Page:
Pixie Dust

Graphics Generated by Levitated and Animated Objects in a Computational Acoustic-Potential Field

This novel graphics system is based on expansion of 3D-acoustic-manipulation technology. In the conventional study of acoustic levitation, small objects are trapped in the acoustic beams of standing waves. Here, this method is expanded by changing the distribution of the acoustic-potential field (APF), which generates the graphics using levitated small objects. The system makes available many expressions, such as expression by materials and nondigital appearance.

In the current system, multiple particles are levitated together at 4.25-mm intervals. The spatial resolution of the position is 0.5 mm. Particles move at up to 72 cm/s. The allowable density of the material can be up to 7 g/cm^3. This study used three options for APF: a 2D grid, high-speed movement, and a combination with motion capture. They are used to realize floating-screen or midair raster graphics, midair vector graphics, and interaction with levitated objects.

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4 Responses:

  1. mattyj says:

    I'll always remember where I was when I found out magic is real.

  2. Ru says:

    Previously? I eagerly await videos of levitation of droplets of burning napalm...

    • jwz says:

      "I looked across the square and watched a tourist burning in blue fire. They had gasoline that burned in all colors by then... Just look at them out there all those little figures dissolving in light. Rather like fairy land isn't it, except for the smell of gasoline and burning flesh."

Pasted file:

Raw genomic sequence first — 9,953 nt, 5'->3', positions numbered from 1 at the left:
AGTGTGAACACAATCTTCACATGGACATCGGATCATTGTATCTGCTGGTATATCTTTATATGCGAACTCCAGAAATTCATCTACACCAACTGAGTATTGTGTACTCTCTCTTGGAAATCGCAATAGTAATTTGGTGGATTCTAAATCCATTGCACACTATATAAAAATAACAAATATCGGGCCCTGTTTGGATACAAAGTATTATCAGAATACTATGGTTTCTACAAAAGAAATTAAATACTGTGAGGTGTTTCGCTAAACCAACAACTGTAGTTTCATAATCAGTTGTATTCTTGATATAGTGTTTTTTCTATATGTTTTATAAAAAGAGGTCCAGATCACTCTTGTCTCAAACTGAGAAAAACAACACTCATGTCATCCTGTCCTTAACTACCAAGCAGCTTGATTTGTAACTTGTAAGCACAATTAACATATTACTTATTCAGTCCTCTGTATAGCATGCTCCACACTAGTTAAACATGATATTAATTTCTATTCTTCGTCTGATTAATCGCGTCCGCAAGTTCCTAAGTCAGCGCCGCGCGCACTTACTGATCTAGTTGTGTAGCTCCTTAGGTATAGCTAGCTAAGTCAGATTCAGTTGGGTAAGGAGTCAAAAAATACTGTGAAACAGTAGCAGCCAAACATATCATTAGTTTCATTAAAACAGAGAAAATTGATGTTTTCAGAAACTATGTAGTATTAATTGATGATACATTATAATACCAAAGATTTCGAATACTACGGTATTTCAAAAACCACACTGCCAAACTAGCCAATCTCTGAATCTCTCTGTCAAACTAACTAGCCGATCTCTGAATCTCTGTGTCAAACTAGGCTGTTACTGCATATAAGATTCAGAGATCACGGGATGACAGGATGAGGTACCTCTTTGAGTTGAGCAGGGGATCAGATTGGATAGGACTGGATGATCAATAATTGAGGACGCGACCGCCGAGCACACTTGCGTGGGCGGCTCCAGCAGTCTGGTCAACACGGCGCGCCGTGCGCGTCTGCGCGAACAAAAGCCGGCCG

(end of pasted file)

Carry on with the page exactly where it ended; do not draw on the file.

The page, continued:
3. Pflanze says:

    Does anyone have a real explanation on what leads to the 'trapping'? I know what a standing wave is, and that there are zones with moving air at constant pressure and zones with still air at changing pressure (and zones in-between with a mix of both); now how does this lead to a trapping, especially as the zones seem to be vertically oriented here and hence the nodes that they claim would trap the particles would seem to prevent them from moving horizontally, but not from moving down vertically.

    There must be something going on that's not well visible in the dry ice demonstration, like (deliberate) 'imperfections' in the vertical standing wave. And even then, I don't see why a particle would be trapped in say a zone of still (but pressure-changing) air unless the in-moving phase at the edge of the zone is exerting a different amount of force on the particle than the out-moving phase, which means there needs to be some kind of non-linearity going on?

    Well, they mention that they turn one speaker set off or lower. It seems more likely that the particles are trapped between the line of those speakers and those below (than those above). Now, perhaps the volume of the sound is high enough that when the air rushes towards a high-pressurization zone, the pressure rises higher than it lowers during the low-pressurization phase (I'd have to think this through carefully to see whether that should really happen, involving the momentum of the air). This would mean that the periodic downward suction would be less than the upward pressure, hence, levitation. Am I on the right track so far? (If so, the explanation in the video is really pathetic as they claim it is because the particles are "trapped in nodes of the standing wave", whereas in fact they are lifted by the difference of the volume of the standing waves.)